The number for the bistro is by the phone. We’re not expecting Sebastian to wake, but you just never know with babies. If you hear whimpering down the monitor, tiptoe into Sebastian’s room, carefully fish around for his dummy and gently pop it back in his mouth. Whatever you do, don’t turn on the light. Last time a babysitter did that Sebastian was up all night. We didn’t get a wink of sleep, did we? Absolute disaster. By the way, Fiona-from-over-the-road might pop across to return our grill tongs.
The babysitter maintains eye contact, nodding her reassurance, disguising her irritation at the threat of the sleuthing neighbour, which she suspects is an empty one. She extends a perfunctory ‘Bon appetit!’as they leave. The door thumps in its frame and Gustav Klimt’s The Kiss rattles against the wall.
The babysitter lets out a sigh that fills the house with all the meanings of all the sighs there ever were. She has so much revision to do – but first she needs to decompress.
The babysitter watches an old episode of Cheers, but Sam and Diane’s will-they-won’t-they soon wears thin on the massive screen. Basic Instinct isn’t on till ten. The babysitter should be testing herself on key concepts in modern sociology.
The babysitter doesn’t know why she goes upstairs. Certainly not to check on the baby, though she pauses on the landing until she hears the tiny sound of whispery breathing. She finds herself in the bathroom, twisting a stiff gold tap. The old pipes judder into life – a pair of startled horses, galloping in the rain. The babysitter undresses, dismissing the tiny flickers of unease as her garments form a messy heap on the floorboards. They didn’t say don’t have a bath.
The babysitter swirls luxury pine-scented bath oil into the steaming water. She lowers herself in.
The babysitter has never had an orgasm. If she leaves it up to her boyfriend, perhaps she never will. It’s a point of frustration and embarrassment on both sides. She closes her eyes and inhales the pines: a meandering walk through a dappled French forest to a beautiful white sand beach.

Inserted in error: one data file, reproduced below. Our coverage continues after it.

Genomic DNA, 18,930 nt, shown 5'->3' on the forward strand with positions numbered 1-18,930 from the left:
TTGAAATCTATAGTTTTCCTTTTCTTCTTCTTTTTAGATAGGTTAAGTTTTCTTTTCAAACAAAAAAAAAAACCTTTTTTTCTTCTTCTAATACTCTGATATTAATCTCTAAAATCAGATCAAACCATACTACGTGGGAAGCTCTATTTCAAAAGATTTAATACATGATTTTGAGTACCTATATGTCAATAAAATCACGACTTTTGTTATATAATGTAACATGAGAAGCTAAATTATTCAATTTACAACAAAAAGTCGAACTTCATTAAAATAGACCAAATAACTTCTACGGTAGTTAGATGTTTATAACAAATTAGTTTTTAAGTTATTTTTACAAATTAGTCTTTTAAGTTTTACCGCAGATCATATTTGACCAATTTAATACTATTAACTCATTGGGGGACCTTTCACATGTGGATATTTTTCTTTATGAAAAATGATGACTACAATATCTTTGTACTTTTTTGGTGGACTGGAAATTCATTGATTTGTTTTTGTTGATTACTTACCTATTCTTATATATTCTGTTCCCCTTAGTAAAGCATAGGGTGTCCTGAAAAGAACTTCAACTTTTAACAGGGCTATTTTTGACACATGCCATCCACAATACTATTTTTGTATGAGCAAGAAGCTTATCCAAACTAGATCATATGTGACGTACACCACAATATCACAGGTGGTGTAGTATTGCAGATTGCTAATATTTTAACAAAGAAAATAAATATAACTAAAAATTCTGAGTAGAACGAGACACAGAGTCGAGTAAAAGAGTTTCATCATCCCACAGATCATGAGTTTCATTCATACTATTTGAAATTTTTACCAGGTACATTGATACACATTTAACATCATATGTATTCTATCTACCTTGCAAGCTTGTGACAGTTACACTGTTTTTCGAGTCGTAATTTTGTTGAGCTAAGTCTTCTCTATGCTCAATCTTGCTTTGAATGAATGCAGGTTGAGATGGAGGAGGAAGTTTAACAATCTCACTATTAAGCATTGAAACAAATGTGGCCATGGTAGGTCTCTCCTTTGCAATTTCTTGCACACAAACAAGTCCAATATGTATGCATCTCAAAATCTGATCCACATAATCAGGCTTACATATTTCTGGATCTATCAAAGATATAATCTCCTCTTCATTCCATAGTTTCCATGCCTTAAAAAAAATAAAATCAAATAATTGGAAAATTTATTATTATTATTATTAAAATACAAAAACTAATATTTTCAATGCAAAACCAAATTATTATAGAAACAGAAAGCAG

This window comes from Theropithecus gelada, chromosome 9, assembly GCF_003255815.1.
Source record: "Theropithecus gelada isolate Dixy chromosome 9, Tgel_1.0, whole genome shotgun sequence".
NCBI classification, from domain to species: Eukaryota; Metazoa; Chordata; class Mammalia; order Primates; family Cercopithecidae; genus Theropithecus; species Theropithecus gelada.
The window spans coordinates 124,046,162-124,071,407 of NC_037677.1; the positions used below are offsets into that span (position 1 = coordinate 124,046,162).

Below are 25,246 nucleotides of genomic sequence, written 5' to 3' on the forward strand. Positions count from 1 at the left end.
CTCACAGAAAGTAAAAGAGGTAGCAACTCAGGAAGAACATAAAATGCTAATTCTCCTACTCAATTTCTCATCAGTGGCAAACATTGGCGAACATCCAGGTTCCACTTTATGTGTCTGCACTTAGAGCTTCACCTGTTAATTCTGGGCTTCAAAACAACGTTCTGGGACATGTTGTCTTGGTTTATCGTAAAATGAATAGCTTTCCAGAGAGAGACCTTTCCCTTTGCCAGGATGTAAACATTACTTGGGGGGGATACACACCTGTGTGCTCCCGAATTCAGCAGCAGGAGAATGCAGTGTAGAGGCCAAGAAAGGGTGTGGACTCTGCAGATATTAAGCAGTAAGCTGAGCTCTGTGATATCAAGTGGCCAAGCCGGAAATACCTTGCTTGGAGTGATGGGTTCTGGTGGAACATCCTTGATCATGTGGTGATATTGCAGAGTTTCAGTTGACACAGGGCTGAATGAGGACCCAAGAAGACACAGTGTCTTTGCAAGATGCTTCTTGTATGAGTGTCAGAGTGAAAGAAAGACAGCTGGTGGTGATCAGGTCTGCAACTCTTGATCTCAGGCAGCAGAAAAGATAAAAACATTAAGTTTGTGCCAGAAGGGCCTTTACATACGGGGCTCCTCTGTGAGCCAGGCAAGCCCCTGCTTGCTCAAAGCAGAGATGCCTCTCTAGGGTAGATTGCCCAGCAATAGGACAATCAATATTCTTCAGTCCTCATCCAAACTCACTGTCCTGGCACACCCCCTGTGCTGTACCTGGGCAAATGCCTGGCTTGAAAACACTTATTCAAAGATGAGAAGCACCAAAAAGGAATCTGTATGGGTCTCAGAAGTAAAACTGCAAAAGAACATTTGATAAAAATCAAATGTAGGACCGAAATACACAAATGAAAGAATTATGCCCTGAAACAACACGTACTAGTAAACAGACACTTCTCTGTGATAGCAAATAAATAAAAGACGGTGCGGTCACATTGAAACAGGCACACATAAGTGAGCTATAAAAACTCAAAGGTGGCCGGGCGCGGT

What if Diane said to Sam: ‘I can’t damn well take it any more. I have to have you – now!’? What if Sam went down on Diane right there on the sticky, beer-ringed bar? The babysitter’s boyfriend says he is building up to cunnilingus. He’s been saying this for weeks. He makes it sound like a half marathon and she wonders what, exactly, he is doing to prepare.
The babysitter closes her eyes, dismissing the image of the hefty textbook with its massive chapter headings. As if in an act of protest, she discovers a more delicate, leisurely way to touch herself. The babysitter’s sense of time and place evaporates with the pine-scented steam.
And then it happens – finally.
Afterwards, the babysitter is all stupefied triumph; a useless, pink, panting jelly. There’s a whole herd of wild horses galloping in her ears.
Lazily, she tunes back into her pine-infused surroundings and listens out –
a wailing baby
a ringing telephone
frantic banging on the front door
Biography: Lucy Goldring is a Northerner hiding in Bristol, UK. Lucy has a story in Best Microfiction 2022 and appears in Dr Tania Hershman’s charity anthology of winning flash, ‘Fuel’. She’s been shortlisted by the National Flash Fiction Day three times and twice selected for their anthology. Twitter: @livingallover Website: livingallover.com